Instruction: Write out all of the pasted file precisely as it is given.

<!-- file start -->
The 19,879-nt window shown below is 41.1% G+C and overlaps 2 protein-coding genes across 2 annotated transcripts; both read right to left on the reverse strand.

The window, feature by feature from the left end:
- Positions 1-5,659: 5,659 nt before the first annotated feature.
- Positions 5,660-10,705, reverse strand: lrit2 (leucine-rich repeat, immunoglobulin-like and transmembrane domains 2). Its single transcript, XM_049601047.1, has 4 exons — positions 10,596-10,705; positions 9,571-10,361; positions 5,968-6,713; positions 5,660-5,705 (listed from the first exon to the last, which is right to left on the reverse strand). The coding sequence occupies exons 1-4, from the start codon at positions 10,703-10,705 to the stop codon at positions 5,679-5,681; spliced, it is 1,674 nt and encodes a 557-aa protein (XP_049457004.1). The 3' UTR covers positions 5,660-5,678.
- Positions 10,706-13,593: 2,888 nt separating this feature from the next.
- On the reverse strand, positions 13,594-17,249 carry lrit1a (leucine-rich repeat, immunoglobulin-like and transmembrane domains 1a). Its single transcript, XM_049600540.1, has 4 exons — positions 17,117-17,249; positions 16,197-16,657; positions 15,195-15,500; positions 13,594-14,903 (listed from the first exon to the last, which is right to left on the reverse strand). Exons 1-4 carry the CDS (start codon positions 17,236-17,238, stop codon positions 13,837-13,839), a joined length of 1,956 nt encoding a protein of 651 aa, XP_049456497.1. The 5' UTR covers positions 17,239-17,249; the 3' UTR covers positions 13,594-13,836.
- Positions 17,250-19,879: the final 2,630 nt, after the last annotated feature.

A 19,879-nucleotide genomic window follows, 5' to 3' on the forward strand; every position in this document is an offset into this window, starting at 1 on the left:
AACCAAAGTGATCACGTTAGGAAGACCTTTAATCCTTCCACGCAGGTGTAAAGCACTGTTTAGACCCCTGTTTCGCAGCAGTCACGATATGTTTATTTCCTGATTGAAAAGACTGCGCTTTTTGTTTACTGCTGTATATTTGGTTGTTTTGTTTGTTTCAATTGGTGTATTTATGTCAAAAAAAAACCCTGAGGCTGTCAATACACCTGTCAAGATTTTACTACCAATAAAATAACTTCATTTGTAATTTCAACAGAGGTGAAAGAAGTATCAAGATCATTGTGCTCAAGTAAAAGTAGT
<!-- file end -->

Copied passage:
The 19,879-nt window shown below is 41.1% G+C and overlaps 2 protein-coding genes across 2 annotated transcripts; both read right to left on the reverse strand.

The window, feature by feature from the left end:
- Positions 1-5,659: 5,659 nt before the first annotated feature.
- Positions 5,660-10,705, reverse strand: lrit2 (leucine-rich repeat, immunoglobulin-like and transmembrane domains 2). Its single transcript, XM_049601047.1, has 4 exons — positions 10,596-10,705; positions 9,571-10,361; positions 5,968-6,713; positions 5,660-5,705 (listed from the first exon to the last, which is right to left on the reverse strand). The coding sequence occupies exons 1-4, from the start codon at positions 10,703-10,705 to the stop codon at positions 5,679-5,681; spliced, it is 1,674 nt and encodes a 557-aa protein (XP_049457004.1). The 3' UTR covers positions 5,660-5,678.
- Positions 10,706-13,593: 2,888 nt separating this feature from the next.
- On the reverse strand, positions 13,594-17,249 carry lrit1a (leucine-rich repeat, immunoglobulin-like and transmembrane domains 1a). Its single transcript, XM_049600540.1, has 4 exons — positions 17,117-17,249; positions 16,197-16,657; positions 15,195-15,500; positions 13,594-14,903 (listed from the first exon to the last, which is right to left on the reverse strand). Exons 1-4 carry the CDS (start codon positions 17,236-17,238, stop codon positions 13,837-13,839), a joined length of 1,956 nt encoding a protein of 651 aa, XP_049456497.1. The 5' UTR covers positions 17,239-17,249; the 3' UTR covers positions 13,594-13,836.
- Positions 17,250-19,879: the final 2,630 nt, after the last annotated feature.

A 19,879-nucleotide genomic window follows, 5' to 3' on the forward strand; every position in this document is an offset into this window, starting at 1 on the left:
AACCAAAGTGATCACGTTAGGAAGACCTTTAATCCTTCCACGCAGGTGTAAAGCACTGTTTAGACCCCTGTTTCGCAGCAGTCACGATATGTTTATTTCCTGATTGAAAAGACTGCGCTTTTTGTTTACTGCTGTATATTTGGTTGTTTTGTTTGTTTCAATTGGTGTATTTATGTCAAAAAAAAACCCTGAGGCTGTCAATACACCTGTCAAGATTTTACTACCAATAAAATAACTTCATTTGTAATTTCAACAGAGGTGAAAGAAGTATCAAGATCATTGTGCTCAAGTAAAAGTAGT